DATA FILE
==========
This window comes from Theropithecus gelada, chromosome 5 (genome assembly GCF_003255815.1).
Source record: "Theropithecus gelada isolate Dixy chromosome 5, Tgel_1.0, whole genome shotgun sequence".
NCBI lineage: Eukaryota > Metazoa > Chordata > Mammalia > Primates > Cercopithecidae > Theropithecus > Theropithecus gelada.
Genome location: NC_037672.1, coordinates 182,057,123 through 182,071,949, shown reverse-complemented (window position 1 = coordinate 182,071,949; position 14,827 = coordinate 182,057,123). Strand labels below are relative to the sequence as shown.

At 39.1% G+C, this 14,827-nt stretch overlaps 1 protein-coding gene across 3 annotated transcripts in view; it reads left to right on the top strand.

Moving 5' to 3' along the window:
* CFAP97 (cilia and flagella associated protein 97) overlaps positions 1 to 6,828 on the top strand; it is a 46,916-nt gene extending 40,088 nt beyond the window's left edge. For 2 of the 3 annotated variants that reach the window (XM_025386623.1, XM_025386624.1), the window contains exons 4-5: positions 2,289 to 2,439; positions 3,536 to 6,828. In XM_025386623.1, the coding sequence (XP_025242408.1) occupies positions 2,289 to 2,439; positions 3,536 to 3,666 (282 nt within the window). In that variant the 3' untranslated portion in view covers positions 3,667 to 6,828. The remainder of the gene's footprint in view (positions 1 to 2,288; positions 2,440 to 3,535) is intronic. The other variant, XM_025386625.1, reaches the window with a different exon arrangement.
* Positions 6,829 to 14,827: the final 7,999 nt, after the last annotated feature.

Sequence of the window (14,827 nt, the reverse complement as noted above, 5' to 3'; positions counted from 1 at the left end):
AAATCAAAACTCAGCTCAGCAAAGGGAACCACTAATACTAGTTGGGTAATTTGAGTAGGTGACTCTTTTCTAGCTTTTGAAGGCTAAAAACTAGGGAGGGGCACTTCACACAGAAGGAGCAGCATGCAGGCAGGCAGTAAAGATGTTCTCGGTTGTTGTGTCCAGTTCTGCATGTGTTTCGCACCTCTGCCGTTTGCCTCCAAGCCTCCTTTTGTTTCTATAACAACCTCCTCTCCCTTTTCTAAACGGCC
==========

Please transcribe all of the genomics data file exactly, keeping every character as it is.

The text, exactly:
This window comes from Theropithecus gelada, chromosome 5 (genome assembly GCF_003255815.1).
Source record: "Theropithecus gelada isolate Dixy chromosome 5, Tgel_1.0, whole genome shotgun sequence".
NCBI lineage: Eukaryota > Metazoa > Chordata > Mammalia > Primates > Cercopithecidae > Theropithecus > Theropithecus gelada.
Genome location: NC_037672.1, coordinates 182,057,123 through 182,071,949, shown reverse-complemented (window position 1 = coordinate 182,071,949; position 14,827 = coordinate 182,057,123). Strand labels below are relative to the sequence as shown.

At 39.1% G+C, this 14,827-nt stretch overlaps 1 protein-coding gene across 3 annotated transcripts in view; it reads left to right on the top strand.

Moving 5' to 3' along the window:
* CFAP97 (cilia and flagella associated protein 97) overlaps positions 1 to 6,828 on the top strand; it is a 46,916-nt gene extending 40,088 nt beyond the window's left edge. For 2 of the 3 annotated variants that reach the window (XM_025386623.1, XM_025386624.1), the window contains exons 4-5: positions 2,289 to 2,439; positions 3,536 to 6,828. In XM_025386623.1, the coding sequence (XP_025242408.1) occupies positions 2,289 to 2,439; positions 3,536 to 3,666 (282 nt within the window). In that variant the 3' untranslated portion in view covers positions 3,667 to 6,828. The remainder of the gene's footprint in view (positions 1 to 2,288; positions 2,440 to 3,535) is intronic. The other variant, XM_025386625.1, reaches the window with a different exon arrangement.
* Positions 6,829 to 14,827: the final 7,999 nt, after the last annotated feature.

Sequence of the window (14,827 nt, the reverse complement as noted above, 5' to 3'; positions counted from 1 at the left end):
AAATCAAAACTCAGCTCAGCAAAGGGAACCACTAATACTAGTTGGGTAATTTGAGTAGGTGACTCTTTTCTAGCTTTTGAAGGCTAAAAACTAGGGAGGGGCACTTCACACAGAAGGAGCAGCATGCAGGCAGGCAGTAAAGATGTTCTCGGTTGTTGTGTCCAGTTCTGCATGTGTTTCGCACCTCTGCCGTTTGCCTCCAAGCCTCCTTTTGTTTCTATAACAACCTCCTCTCCCTTTTCTAAACGGCC